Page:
Top 20 Solar Cities by Total Installed Solar PV Capacity, End of 2013[1]

Principal City

State

Cumulative Solar PV Capacity (MW)

Cumulative Solar PV Capacity Rank

Los Angeles

CA

132

1

San Diego

CA

107

2

Phoenix

AZ

96

3

San Jose

CA

94

4

Honolulu

HI

91

5

San Antonio

TX

84

6

Indianapolis

IN

56

7

New York

NY

33

8

San Francisco

CA

26

9

Denver

CO

25

10

New Orleans

LA

22

11

Sacramento

CA

16

12

Jacksonville

FL

16

13

Albuquerque

NM

16

14

Portland

OR

15

15

Austin

TX

13

16

Las Vegas

NV

13

17

Newark

NJ

13

18

Raleigh

NC

12

19

Boston

MA

12

20

 

Environment California Research & Policy Center is a statewide nonprofit environmental advocacy organization working to protect California’s air, water and open spaces. More information, including copies of today’s report, can be found at www.environmentcalifornia.org/center.


[1] This includes all solar PV capacity (rooftop and utility-scale solar installations) within the city limits of each city. 

 

New Report: San Jose Ranks 4th Among Major U.S. Cities for Installed Solar

San Jose – Today, Environment California Research & Policy Center was joined at the Tech Museum of Innovation by San Jose Vice Mayor Madison Nguyen, the California Solar Energy Industries Association (CALSEIA) and local renewable energy advocates to release a new report: “Shining Cities:  At the Forefront of America’s Solar Energy Revolution.”  The report ranks San Jose fourth in the nation for the amount of solar installed and second for per capita solar installations, and provides a first-of-its-kind comparative look at the growth of solar in major American cities (Top 20 list below).

“Solar power is booming across the country and cities are at the forefront,” said Mac Farrell, global warming organizer at Environment California.  “As one of the top ranking cities, San Jose is leading the way.” 

With the cost of solar coming down, there’s growing awareness of solar power as a mainstream energy solution with widespread benefits for our health, our economy and the environment.  

“Going solar isn’t just good for the planet, it’s also an excellent investment,” said San Jose Mayor Chuck Reed, who has solar panels installed on his own home. “San Jose is pleased to be recognized for its solar efforts. Since adopting our Green Vision in 2007, San Jose has become a national leader in solar installations, including putting solar on city buildings to save taxpayer dollars and energy.”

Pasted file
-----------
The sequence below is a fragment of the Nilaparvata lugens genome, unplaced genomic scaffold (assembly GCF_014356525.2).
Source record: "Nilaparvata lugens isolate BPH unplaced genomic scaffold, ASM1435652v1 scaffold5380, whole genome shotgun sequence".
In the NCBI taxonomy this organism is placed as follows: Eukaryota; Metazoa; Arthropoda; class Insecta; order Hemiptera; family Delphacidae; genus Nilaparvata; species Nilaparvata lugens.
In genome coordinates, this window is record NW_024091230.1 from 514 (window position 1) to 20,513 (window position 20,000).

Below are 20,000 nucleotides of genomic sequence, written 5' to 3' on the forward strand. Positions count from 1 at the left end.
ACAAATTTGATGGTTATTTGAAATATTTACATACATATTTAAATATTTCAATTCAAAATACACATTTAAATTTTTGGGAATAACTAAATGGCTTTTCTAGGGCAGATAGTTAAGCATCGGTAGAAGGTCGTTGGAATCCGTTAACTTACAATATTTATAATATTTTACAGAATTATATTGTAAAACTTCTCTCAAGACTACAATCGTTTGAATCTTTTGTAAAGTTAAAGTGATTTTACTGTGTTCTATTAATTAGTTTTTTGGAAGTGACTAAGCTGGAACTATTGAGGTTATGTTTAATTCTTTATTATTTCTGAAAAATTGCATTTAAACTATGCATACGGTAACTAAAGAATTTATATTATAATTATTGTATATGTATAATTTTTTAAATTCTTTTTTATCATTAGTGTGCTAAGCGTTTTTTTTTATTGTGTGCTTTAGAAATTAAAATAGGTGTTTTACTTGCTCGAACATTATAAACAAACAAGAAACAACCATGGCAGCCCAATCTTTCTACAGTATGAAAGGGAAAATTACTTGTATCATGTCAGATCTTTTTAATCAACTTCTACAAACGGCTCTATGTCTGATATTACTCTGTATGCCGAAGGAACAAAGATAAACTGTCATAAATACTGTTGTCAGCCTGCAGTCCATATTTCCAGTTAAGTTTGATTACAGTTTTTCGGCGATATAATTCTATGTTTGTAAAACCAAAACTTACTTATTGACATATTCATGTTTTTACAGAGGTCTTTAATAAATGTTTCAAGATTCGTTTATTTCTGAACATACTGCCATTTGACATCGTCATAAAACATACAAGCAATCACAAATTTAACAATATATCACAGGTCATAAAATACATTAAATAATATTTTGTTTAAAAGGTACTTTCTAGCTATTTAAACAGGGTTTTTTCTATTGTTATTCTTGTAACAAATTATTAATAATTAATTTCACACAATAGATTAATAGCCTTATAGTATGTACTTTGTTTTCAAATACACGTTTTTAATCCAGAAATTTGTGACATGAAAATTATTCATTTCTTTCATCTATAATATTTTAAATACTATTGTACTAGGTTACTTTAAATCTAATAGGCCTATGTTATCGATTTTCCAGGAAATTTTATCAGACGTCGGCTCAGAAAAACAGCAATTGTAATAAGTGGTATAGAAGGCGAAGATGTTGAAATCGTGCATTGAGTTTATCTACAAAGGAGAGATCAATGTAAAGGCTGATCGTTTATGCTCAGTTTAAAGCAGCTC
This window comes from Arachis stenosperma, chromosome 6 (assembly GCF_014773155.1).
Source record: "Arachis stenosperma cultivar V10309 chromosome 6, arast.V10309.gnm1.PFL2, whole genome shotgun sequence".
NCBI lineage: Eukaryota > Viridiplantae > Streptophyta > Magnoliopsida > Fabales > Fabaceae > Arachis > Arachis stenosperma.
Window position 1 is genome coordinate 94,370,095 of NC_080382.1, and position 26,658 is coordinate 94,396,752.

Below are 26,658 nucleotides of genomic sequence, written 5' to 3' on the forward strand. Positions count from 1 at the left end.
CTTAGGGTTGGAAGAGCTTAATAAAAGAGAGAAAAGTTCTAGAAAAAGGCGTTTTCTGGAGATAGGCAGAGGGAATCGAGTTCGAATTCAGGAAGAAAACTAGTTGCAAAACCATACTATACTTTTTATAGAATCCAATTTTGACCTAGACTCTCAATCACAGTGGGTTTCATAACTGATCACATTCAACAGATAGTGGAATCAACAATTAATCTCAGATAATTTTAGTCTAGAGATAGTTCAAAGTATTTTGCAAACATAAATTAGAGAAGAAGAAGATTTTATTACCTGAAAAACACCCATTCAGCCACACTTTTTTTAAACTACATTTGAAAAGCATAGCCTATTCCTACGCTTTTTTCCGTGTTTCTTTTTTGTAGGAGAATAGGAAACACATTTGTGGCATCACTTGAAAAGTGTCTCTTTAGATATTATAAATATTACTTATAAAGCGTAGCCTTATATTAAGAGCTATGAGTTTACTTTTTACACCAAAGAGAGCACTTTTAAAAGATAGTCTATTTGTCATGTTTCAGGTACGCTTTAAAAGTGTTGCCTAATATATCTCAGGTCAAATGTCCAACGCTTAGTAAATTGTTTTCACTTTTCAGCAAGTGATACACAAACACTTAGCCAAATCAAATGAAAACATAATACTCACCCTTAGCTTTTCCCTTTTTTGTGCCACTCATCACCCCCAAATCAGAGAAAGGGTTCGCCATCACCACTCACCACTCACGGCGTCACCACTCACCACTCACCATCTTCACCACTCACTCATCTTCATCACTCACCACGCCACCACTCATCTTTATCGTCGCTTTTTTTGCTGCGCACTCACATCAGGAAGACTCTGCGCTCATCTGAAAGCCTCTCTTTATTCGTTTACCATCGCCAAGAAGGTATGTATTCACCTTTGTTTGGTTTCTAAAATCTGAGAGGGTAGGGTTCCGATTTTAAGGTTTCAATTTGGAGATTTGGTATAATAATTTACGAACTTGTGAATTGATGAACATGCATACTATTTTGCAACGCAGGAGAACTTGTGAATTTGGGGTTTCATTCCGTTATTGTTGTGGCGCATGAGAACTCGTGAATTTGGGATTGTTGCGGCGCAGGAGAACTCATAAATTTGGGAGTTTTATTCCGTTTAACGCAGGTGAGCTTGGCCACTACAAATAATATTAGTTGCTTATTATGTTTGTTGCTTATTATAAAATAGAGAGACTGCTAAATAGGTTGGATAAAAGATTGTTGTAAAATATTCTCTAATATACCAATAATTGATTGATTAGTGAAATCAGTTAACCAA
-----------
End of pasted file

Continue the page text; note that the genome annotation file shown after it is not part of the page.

“I’m so proud of San Jose for being one of the national leaders in clean, renewable energy,” said Assemblymember Paul Fong (D-San Jose). “Solar power helps Californians meet its conservation goals. I’m looking forward to continue working with our community to reduce our carbon footprint.”

The report highlighted the benefits of solar energy, including: 

Solar energy avoids pollution—Pollution-free energy from the sun reduces air pollution that contributes to urban smog and global warming.  It also helps save the massive amount of water that’s normally consumed during the cooling of fossil-fuel-burning power plants.  

Solar energy protects consumers—Since solar has no fuel costs, it can protect us from the rising cost of fossil fuels.

Solar energy helps the economy—California has over 47,000 solar jobs, accounting for approximately one-third of all solar jobs in the country.

The top 20 solar cities in this report have more solar power within their city limits than was installed in the entire U.S. just six years ago. 

“Of course Silicon Valley has embraced solar power. High-tech embraces high-tech. California’s goal is to make rooftop solar power as commonplace as the PC, and forward-thinking cities like San Jose, along with strong public policies, are making that vision a reality,” says Kelsea Jones, Deputy Director of the California Solar Energy Industries Association (CALSEIA).  

The report pointed to policies that encourage investment in solar PV installations, which have been adopted by local leaders in solar cities: